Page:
Using a PowerShell script to run as a different user & elevate the process.

There are times when I want to elevate a PowerShell process on one of our lab Windows 7 clients & run a script as a user account with administrator privileges.

Usually I’m working on a lab machine running as a non-administrative test user. Since you cannot easily elevate and run as a different user from the right-click context menu, I wrote a simple script that I thought I’d share.

Note: One thing to call out is that our lab machines have their Execution Policy set for Unrestricted.

The script:

Start-Process powershell.exe -Credential "TestDomain\Me" -NoNewWindow -ArgumentList "Start-Process powershell.exe -Verb runAs"

The following section starts the PowerShell command-line process with Start-Process prompting for user credentials. You may not need this dependent on UAC settings, as you might already get an over-the-shoulder prompt for creds during elevation.  

Start-Process powershell.exe -Credential "TestDomain\Me"

The -NoNewWindow parameter re-uses the same PowerShell command window.

Here I’m using -ArgumentList parameter to pass in the second Start-Process leveraging –Verb runAs to force the elevation prompt.

I just saved this PowerShell script to a scratch share on the lab machines, and when I need to elevate and run PowerShell as a different user. I’d just double click on the script. It’s not the most elegant code, but it gets the job done and ideally shows some fairly cool optional parameters of Start-Process.  

Comments (14)
  1. Anonymous says:

    @ Brian Ehlert
    For me your suggestion does not work.
    Do you have a working example?

  2. Ayan Mullick says:

    How do I run the commands without the "-Credential" option with admin privileges.

    Such as get-eventlog or get-childitem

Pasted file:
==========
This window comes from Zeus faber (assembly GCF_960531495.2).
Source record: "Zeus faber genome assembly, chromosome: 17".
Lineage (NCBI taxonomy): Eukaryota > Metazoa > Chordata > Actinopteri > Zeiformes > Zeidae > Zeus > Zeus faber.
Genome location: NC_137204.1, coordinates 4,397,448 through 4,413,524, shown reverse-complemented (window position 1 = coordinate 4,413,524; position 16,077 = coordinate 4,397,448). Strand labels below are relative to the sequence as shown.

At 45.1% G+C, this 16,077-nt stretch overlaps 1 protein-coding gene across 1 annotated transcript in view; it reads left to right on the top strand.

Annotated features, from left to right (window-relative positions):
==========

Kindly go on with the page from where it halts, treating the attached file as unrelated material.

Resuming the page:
3. Michael Zheng says:

    Hi B_Shy,

    I tried to run another powershell with different credential "mydomainusername". A new window always pop up. Could you help?

    Start-Process powershell -Credential "resourcepro0mzheng" -NoNewWindow

  4. vince tuan says:

    By removing -Credential, Start-Process will not pop a new window.

  5. Chris says:

    I have the same issue as Michael, a new windows pops up.  Removing -Credential, defeats the purpose of this post.

    $creds = Get-Credential

    start-process powershell.exe -Credential $creds -NoNewWindow -ArgumentList "Start-Process powershell.exe -verb runas"

  6. Brian Ehlert says:

    To prevent the popup you need to build a credential object and pass it in when you launch the process:

    $credential = New-Object System.Management.Automation.PsCredential(".administrator", (ConvertTo-SecureString "P@ssw0rd" -AsPlainText -Force))

  7. SSC says:

    how would I script it if I wanted to run it as an admin (whether it be a local or a domain) without any prompt or window from showing? I have a silent uninstall & installs script I need to push out and I need it to run as admin, thank you.

  8. Chen V says:

    I got this error

    Start-Process : This command cannot be run due to the error: Only part of a ReadProcessMemory or WriteProcessMemory request was completed.

  9. Darren says: